I’ve had a huge, almost viral response to the piece I wrote last week, where I mostly agree with Trevor Noah’s sentiments about the Coloured community.
I went into some detail with my opinion about the comments he made in his book, Born A Crime.
He states that Coloured people are socialised in European cultures and that few speak any African languages.
But the paragraph that rubbed most people up the wrong way, ends with: “For all that black people have suffered, they know who they are. Coloured people don’t.”
And with that, Trevor had scratched where there has either never been an itch, or an itch that we had simply been ignoring.
Whenever a Coloured thinker has attempted to address this issue, they have overstepped one boundary, which is summed up in the saying “unspoken truth”.
And that seems to be the one boundary that Trevor overstepped; he dared to speak about something that some Coloureds would prefer remain swept under the carpet and unspoken.
I can see now that it’s even worse when the speaker is an outsider.
I started by saying that we are bad at taking criticism, but what Trevor said wasn’t criticism as much as it was observation, albeit observation that stung some of us.
As for me, the fact that I agreed with some of what he had to say, offended many.
But being offensive and being wrong isn’t one and the same thing. Just like being polite, doesn’t make you right.
If you are offended by some of these opinions, then you need to ask yourself whether that is because we are wrong, or is it because of the discomfort of having to face an awkward truth.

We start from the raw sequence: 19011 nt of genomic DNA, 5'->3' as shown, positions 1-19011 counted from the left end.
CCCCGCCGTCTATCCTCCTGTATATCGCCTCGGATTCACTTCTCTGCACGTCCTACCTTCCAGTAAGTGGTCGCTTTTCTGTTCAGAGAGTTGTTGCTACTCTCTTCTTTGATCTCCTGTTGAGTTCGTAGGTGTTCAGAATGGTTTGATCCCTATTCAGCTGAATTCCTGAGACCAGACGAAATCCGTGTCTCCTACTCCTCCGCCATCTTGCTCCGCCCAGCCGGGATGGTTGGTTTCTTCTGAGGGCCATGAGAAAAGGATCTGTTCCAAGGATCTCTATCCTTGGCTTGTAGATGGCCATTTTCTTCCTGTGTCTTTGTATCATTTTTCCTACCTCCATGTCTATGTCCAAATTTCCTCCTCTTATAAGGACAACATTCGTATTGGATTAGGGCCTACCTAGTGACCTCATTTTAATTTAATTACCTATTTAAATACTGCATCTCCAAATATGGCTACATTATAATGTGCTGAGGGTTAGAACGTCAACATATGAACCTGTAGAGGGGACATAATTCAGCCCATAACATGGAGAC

And what exactly is so uncomfortable about my view, which in a nutshell is: the multitude of bloodlines that others find so confounding about Coloured heritage, is the very thing that gives it its unique beauty.
Our inability to embrace and celebrate that diversity is our biggest challenge, which is why people like Trevor make the observations that they do.
But it appears that many among us are even intolerant of my expression of tolerance.
I had a good laugh at the crude, angry comments telling me off, but what surprised me most was how people hated what I had said, while agreeing with most of it using different words.
For example, many people said that I didn’t have a clue what I was talking about, but would then go on to say how wonderfully diverse the Coloured community is and how it was something to be proud of.
That is exactly what I have always believed and what I said.
Others exposed their inability to argue their opinions logically and maturely, resorting to ugly name-calling and off-colour comments that have nothing to do with the issue.
Here’s the thing: If Trevor is indeed off the mark with his comments, then the lesson we should take from it is the fact that we are being observed in a certain light; and the impression you create is half the truth, so we should work on projecting a better image of ourselves.
For example, you can’t claim to be a genuinely nice person, because you treat your friends and family well, but you also treat waiters, homeless people and strangers like rubbish.
Lastly, there were again those who objected to us being called Coloured; or even that some of us are brainwashed by continuing to call ourselves by an apartheid epitaph.
But just like in the movies, when technicolour came and made black and white better, given our broad and diverse bloodlines and beliefs, I want to suggest that we more accurately call ourselves multi-coloured.